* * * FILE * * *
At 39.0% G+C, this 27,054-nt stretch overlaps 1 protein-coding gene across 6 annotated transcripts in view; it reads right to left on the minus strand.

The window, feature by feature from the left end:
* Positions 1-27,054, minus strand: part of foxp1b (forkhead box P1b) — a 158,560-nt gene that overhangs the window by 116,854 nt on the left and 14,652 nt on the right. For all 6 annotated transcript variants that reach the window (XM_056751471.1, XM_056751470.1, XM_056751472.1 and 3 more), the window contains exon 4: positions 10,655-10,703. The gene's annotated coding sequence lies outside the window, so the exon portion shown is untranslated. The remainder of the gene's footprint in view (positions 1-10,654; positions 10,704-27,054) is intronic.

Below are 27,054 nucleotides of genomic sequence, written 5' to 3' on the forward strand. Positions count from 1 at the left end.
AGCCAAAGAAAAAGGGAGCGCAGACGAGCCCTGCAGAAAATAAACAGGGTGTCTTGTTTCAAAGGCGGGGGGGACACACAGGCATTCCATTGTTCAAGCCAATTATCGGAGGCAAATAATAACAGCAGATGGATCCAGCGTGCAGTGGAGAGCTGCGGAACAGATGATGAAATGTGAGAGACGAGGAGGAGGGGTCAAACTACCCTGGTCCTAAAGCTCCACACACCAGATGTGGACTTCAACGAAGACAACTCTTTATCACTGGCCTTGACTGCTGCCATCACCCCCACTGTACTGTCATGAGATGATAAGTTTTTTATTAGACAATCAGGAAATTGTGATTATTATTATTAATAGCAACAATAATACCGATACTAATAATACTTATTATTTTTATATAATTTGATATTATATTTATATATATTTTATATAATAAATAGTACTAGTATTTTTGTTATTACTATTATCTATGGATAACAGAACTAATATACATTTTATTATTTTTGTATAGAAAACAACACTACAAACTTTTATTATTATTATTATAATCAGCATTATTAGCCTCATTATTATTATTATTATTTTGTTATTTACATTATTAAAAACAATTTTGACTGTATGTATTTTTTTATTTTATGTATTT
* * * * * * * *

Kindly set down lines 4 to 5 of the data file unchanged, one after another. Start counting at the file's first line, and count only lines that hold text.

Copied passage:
Below are 27,054 nucleotides of genomic sequence, written 5' to 3' on the forward strand. Positions count from 1 at the left end.
AGCCAAAGAAAAAGGGAGCGCAGACGAGCCCTGCAGAAAATAAACAGGGTGTCTTGTTTCAAAGGCGGGGGGGACACACAGGCATTCCATTGTTCAAGCCAATTATCGGAGGCAAATAATAACAGCAGATGGATCCAGCGTGCAGTGGAGAGCTGCGGAACAGATGATGAAATGTGAGAGACGAGGAGGAGGGGTCAAACTACCCTGGTCCTAAAGCTCCACACACCAGATGTGGACTTCAACGAAGACAACTCTTTATCACTGGCCTTGACTGCTGCCATCACCCCCACTGTACTGTCATGAGATGATAAGTTTTTTATTAGACAATCAGGAAATTGTGATTATTATTATTAATAGCAACAATAATACCGATACTAATAATACTTATTATTTTTATATAATTTGATATTATATTTATATATATTTTATATAATAAATAGTACTAGTATTTTTGTTATTACTATTATCTATGGATAACAGAACTAATATACATTTTATTATTTTTGTATAGAAAACAACACTACAAACTTTTATTATTATTATTATAATCAGCATTATTAGCCTCATTATTATTATTATTATTTTGTTATTTACATTATTAAAAACAATTTTGACTGTATGTATTTTTTTATTTTATGTATTT